Can I Get a Legal Separation in Texas?
The short answer is… ‘No’. The long answer is… ‘No’.
Although legal separation is available and sometimes had in many states, Texas doesn’t have legal separation. In order to protect your interests regarding your property and your children if you are separated from your spouse, you must file for divorce and obtain temporary orders from the Court.
It is important to talk with a family law attorney before separating from your spouse. There are many options available that you may not even be aware of. Some of my clients were afraid they would have to leave their home and their children because they wanted the divorce. You may not be required to leave. You may be able to stay in the home with your children and have the other spouse continue to pay for the expenses of the household. The only way you will know what options fit your family is to speak with an attorney that will listen to you and your goals. It is better to know your options and have a plan before you take action than to try to work with what options might remain after you make those first moves.
Please note that during a separation, the State of Texas continues to identify certain things as community property. Simply living separate from your spouse does not create separate property. Can you believe that I’ve had clients that were separated for 10 – 15 years. They were very deeply disappointed to find out that their pension, retirement accounts and savings account during that time of separation would be divided by the court and likely one-half of it all would be awarded to the other spouse that they have not resided with in 10 – 15 years.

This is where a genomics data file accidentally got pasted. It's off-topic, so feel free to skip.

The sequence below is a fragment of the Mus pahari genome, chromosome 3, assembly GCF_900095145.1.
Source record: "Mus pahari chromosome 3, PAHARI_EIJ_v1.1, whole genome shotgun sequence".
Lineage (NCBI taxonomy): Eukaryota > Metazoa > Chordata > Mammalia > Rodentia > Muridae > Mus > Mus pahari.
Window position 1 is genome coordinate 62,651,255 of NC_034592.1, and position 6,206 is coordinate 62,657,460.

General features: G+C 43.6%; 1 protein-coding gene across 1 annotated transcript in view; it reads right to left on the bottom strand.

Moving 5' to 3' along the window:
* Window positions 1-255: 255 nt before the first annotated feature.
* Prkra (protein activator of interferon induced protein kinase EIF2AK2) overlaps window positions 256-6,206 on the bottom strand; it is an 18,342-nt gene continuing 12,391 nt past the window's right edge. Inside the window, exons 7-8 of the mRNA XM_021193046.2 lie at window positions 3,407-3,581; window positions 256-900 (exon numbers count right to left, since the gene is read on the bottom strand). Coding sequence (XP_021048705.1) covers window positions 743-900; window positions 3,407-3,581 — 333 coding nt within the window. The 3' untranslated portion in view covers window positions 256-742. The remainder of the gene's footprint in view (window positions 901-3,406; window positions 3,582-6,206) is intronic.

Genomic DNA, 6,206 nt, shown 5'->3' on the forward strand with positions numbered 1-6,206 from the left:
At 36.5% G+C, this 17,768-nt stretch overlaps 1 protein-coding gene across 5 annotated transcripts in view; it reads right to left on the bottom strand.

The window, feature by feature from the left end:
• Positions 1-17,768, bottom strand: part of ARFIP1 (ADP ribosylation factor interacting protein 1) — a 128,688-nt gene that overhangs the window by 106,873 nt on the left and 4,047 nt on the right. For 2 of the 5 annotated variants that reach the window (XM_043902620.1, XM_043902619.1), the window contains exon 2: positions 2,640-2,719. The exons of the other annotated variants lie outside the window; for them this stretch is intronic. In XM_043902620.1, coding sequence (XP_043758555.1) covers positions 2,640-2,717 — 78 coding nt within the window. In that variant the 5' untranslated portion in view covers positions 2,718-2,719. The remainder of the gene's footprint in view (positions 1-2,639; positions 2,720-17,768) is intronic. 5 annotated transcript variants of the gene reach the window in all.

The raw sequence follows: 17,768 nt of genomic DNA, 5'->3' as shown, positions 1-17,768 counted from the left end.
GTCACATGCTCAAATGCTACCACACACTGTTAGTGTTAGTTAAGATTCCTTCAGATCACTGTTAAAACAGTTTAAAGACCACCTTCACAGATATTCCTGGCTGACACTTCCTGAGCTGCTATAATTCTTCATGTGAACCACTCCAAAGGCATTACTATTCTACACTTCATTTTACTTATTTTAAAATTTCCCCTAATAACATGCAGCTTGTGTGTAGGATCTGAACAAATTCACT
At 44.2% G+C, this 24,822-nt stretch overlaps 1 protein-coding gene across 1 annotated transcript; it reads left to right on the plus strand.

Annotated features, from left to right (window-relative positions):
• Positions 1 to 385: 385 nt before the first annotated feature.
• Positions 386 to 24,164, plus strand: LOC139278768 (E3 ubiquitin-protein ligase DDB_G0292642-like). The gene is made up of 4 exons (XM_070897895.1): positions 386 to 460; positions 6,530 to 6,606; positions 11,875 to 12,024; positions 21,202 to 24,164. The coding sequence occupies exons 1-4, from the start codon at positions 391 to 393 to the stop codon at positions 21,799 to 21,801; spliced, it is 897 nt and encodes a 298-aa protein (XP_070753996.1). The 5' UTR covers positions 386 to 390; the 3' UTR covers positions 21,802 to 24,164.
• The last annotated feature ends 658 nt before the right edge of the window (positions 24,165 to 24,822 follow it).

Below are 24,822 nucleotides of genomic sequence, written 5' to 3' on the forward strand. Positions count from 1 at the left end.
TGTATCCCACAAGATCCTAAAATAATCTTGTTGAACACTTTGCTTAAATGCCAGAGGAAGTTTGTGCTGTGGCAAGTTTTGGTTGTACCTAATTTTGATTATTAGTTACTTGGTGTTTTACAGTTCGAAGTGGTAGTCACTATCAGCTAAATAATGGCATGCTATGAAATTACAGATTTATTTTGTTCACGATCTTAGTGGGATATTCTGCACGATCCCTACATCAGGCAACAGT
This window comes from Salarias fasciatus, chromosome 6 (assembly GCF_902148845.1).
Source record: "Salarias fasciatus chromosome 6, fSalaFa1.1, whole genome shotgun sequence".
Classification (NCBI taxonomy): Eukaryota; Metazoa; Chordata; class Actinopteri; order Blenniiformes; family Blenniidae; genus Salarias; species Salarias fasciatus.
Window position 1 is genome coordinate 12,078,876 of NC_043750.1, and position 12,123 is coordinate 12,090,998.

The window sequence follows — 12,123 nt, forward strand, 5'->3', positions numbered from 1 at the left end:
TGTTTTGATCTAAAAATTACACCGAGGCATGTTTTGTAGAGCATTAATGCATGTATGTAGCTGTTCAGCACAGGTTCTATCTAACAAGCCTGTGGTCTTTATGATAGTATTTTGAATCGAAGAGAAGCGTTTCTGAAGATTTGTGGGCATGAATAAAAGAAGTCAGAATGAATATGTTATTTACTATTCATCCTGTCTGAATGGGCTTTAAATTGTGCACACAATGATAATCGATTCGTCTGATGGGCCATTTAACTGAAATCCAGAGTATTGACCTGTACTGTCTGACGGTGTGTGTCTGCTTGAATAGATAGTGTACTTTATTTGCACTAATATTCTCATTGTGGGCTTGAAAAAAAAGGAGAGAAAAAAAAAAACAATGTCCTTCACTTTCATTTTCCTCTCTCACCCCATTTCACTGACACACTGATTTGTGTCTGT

Additional factors that occur during separation include additional children. Some people decide to continue their lives as if they had already been divorced. Additional children, additional assets, additional debt…. are all considerations that can delay and complicate a divorce after a long separation.
Do yourself a favor, talk to a qualified family law attorney before you do anything. Some options may include counseling and gathering information prior to filing for your divorce. First, you have to have a plan. Hoping for the best is NOT a plan!
Protect yourself and don’t rely on the advice of neighbors, family members, or things you hear on TV or see on the Internet. Get the right advice and direction from an attorney. You and your family are unique. This is what we do!
So, unless you want to be separated from more of your assets, more of your belongings, and more of your hard-earned money, you need to file for divorce and get court orders. Do not remain separated for a long period of time without these steps. Remember….the closure a divorce can provide allows you to begin the rest of your life!